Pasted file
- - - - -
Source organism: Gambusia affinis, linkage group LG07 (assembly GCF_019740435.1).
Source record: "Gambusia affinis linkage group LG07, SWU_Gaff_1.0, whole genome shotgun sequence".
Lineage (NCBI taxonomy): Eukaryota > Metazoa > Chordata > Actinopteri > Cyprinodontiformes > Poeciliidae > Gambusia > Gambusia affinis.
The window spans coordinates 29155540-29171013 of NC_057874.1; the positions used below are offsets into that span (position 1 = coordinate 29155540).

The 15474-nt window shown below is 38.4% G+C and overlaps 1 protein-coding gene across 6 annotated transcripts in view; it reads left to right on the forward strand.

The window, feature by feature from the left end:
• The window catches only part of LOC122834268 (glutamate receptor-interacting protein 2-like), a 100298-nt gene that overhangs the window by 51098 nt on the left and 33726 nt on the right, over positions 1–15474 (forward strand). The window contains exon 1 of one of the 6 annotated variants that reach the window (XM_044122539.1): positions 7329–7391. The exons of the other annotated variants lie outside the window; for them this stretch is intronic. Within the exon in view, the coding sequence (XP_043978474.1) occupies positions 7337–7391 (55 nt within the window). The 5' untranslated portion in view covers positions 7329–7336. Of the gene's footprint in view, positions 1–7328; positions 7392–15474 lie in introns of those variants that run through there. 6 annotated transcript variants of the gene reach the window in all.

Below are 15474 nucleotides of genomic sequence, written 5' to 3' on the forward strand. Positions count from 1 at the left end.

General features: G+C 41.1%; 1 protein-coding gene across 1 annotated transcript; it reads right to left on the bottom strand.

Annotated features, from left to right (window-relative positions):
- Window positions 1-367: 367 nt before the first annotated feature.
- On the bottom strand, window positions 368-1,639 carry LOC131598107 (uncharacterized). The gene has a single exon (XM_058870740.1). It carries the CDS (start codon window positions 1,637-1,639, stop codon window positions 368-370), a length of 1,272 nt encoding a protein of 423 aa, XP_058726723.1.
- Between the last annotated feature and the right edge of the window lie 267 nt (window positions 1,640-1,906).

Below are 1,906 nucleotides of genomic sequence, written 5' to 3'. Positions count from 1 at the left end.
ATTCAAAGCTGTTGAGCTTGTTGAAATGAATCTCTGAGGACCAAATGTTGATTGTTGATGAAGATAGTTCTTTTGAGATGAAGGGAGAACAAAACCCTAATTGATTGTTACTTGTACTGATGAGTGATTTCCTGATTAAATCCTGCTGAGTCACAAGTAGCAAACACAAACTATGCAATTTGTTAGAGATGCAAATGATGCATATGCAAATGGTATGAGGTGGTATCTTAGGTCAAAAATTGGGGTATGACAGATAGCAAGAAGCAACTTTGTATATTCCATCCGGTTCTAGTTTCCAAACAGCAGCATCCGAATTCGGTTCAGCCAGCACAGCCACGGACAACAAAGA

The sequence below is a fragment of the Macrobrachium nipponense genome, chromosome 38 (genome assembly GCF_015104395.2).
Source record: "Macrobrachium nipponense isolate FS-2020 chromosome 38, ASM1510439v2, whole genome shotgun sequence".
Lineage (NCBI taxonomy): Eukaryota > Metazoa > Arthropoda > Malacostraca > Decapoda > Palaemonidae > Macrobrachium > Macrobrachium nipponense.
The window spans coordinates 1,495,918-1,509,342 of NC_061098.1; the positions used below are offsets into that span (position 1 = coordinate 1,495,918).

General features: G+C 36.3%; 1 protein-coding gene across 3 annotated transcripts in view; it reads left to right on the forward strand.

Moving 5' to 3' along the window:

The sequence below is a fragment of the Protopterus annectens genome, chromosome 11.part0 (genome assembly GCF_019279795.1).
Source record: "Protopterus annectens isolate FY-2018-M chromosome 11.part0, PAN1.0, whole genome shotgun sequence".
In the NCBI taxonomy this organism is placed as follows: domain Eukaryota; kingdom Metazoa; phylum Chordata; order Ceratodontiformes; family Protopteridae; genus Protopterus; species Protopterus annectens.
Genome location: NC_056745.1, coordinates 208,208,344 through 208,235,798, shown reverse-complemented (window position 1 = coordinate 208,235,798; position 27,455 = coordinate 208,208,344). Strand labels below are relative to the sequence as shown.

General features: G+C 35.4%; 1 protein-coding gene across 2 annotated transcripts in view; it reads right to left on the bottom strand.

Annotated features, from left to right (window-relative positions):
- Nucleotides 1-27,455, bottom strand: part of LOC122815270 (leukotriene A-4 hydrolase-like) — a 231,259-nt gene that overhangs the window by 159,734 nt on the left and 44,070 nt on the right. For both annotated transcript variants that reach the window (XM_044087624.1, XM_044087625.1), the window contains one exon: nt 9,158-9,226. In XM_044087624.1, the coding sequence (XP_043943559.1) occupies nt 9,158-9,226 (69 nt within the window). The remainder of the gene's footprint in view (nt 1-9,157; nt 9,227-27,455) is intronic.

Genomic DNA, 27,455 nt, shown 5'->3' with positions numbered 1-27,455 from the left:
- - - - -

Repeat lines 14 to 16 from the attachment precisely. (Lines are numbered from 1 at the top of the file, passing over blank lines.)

Below are 1,906 nucleotides of genomic sequence, written 5' to 3'. Positions count from 1 at the left end.
ATTCAAAGCTGTTGAGCTTGTTGAAATGAATCTCTGAGGACCAAATGTTGATTGTTGATGAAGATAGTTCTTTTGAGATGAAGGGAGAACAAAACCCTAATTGATTGTTACTTGTACTGATGAGTGATTTCCTGATTAAATCCTGCTGAGTCACAAGTAGCAAACACAAACTATGCAATTTGTTAGAGATGCAAATGATGCATATGCAAATGGTATGAGGTGGTATCTTAGGTCAAAAATTGGGGTATGACAGATAGCAAGAAGCAACTTTGTATATTCCATCCGGTTCTAGTTTCCAAACAGCAGCATCCGAATTCGGTTCAGCCAGCACAGCCACGGACAACAAAGA

The sequence below is a fragment of the Macrobrachium nipponense genome, chromosome 38 (genome assembly GCF_015104395.2).